818
  • Publication
    Theorising welfare, fatherhood and the decline of patriarchy in Japan
    (Taylor and Francis, 2015-10-07)
    This paper investigates social policies concerning men's transitions to fatherhood and the changing role of fathers in Japan. A review of fathering research reveals a predominantly agency-level emphasis on role-strain between work and paternal identities with a specific discourse of weakened Japanese fatherhood. Previous research suggested Japanese gender equality and work-life balance initiatives stalled due to an absence of women's influence within Japan's corporate culture. This study offers a historical perspective to show modern family policies were essentially rooted in gender-equality campaigns led by women's organisations dating back to post-WWII era. The findings situate Japanese social policy and epistemology in the international vanguard of a 'Nordic turn' towards structural-level research and improved social citizenship rights to support men's transitions to fatherhood.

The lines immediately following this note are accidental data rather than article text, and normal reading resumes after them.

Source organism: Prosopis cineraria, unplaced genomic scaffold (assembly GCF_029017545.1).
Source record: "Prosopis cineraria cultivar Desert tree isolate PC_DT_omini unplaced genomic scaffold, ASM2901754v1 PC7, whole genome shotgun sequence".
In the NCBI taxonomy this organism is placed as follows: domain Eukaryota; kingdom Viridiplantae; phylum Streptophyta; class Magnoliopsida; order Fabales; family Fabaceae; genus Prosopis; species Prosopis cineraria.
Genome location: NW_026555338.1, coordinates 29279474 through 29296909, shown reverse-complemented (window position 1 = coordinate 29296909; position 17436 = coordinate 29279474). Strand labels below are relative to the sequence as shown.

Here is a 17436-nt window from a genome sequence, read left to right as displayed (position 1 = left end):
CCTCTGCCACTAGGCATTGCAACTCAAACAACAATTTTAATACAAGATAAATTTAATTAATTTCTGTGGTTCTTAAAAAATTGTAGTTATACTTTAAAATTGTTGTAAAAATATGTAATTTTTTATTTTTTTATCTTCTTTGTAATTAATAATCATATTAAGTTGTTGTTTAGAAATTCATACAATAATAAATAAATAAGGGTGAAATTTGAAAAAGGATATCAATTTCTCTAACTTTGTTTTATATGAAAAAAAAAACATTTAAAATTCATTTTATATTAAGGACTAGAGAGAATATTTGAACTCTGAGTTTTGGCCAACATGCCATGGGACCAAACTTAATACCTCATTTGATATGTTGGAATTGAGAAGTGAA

686Scopus© Citations 10
  • Publication
    The Social Politics of Social Work: Anti-Oppressive Social Work Dilemmas in Twenty First Century Welfare Regimes
    (Oxford University Press, 2014-09) ;
    This article sets controversies surrounding Anti-Oppressive Practice (AOP) theorisations in British social work debates in an international welfare regime framework. The article suggests that those authors on both sides of the pro and anti perspectives have consistently shared an empirical agenda to establish and respond to the perspectives of social service users for public policy debates concerning social work reforms. However, rather than dodging the ideological controversies surrounding AOP, the article adopts an international comparative framework to contrast and compare how social work practice ideologies are shaped and influenced by welfare state ideologies. Specifically the article illustrates that in liberal welfare regimes such as Great Britain and Ireland, professional social work practice identities and ideologies have developed in a context of residual selective welfare ideologies and asymmetrically from social care work and training.  On the other hand in universal welfare regimes such as Norway and Sweden professional social work practice identities and ideologies have traditionally been embedded or closely allied to social care practices identities and ideologies. We contend that it is in the interfacing of welfare regime ideologies and social work/social care practice ideologies that in our view the breadth and possibilities of AOP can only be located.
      988Scopus© Citations 24